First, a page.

This may be one of the most interesting and instructive pieces in the Fenimore Art Museum’s folk art collection. As such, it has a special status in relation to all of the other paintings in the collection.
That’s because it is a fake. A rare fake by a famous forger.
In 1990 Robert Lawrence Trotter was sentenced to 10 months in Federal prison for the forgery and sale of American folk paintings. Trotter was a talented artist in his own right, but was unable to sell his works. So he started forging the works of other historical painters whose works did have a ready market. One FBI agent explained: “He’d go into antiques shops, buy old frames, use square nails and ultraviolet light to cause certain cracks to occur. He wouldn’t copy, but he’d paint in the famous artist’s style. Sometimes he would sign their name, sometimes he wouldn’t.”
When Trotter was sentence to federal prison, he was ordered to give four of his fake paintings to Yale University so that they could be studied for future use in identifying forgeries.
There are 55 known Trotter fakes, only 16 of which have ever been recovered. That’s what makes our example so rare.
Looking at the piece, you can see right away why Trotter was successful, at least for a while. It is beautifully painted in a style consistent with what one might expect for 19th-century New England portraiture.
To my eye, however, there are some red flags. The baby here is too stylized and awkwardly proportioned in relation to the mother. The mother herself bears too much resemblance to the works of known folk artists like Noah North and Milton Hopkins. Overall, the work strikes me as a pastiche of different styles rather than one uniform manner of painting. I'm sure there are other technical ways in which a conservator could determine that this work is not authentic as well, but in the field one has to rely on a practiced eye.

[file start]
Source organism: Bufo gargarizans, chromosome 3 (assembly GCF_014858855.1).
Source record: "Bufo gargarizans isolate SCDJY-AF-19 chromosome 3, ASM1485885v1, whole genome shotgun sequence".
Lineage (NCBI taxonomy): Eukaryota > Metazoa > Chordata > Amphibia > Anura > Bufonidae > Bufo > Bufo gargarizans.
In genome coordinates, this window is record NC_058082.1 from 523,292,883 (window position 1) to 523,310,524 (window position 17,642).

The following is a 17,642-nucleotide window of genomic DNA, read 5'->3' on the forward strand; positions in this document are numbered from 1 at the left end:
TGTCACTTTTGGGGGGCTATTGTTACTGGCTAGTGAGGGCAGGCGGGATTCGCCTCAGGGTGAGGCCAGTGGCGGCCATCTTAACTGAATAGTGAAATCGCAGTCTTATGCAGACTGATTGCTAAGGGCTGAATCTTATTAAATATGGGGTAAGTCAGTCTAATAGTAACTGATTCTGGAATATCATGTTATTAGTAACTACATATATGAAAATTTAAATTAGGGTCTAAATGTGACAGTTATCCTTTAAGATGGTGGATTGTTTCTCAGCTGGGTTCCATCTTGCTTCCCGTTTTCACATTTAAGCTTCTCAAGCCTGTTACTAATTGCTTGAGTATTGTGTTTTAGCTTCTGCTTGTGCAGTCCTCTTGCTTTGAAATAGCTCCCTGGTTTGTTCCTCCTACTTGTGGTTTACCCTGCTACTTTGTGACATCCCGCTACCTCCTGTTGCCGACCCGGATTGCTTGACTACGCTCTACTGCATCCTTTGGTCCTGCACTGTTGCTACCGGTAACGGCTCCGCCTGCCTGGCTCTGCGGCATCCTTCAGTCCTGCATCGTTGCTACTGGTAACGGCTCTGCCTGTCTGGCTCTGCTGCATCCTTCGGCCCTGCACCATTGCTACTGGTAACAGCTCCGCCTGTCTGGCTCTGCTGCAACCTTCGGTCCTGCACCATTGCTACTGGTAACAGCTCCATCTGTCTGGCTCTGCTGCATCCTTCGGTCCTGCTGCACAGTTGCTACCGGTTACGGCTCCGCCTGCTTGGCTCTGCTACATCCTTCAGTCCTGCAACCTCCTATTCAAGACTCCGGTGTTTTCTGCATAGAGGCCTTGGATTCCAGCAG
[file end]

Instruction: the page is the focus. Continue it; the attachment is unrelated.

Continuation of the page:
The real clue, for me, is the reverse, which most people don’t inspect when they buy a painting. You can see quite clearly here that although the stretcher is clearly old, the canvas is not. Dead giveaway, in my opinion.
There are 55 known Trotter fakes, only 16 of which have ever been recovered. Ours and the four at Yale are the only ones I know of in public collections. Ours was donated by a private individual who wanted a public record of Trotter's fakes so that others would not be fooled. So like those at Yale, our Trotter is available for study by any qualified individual interested in learning more about the technical process of creating a work of art that isn’t what it appears to be.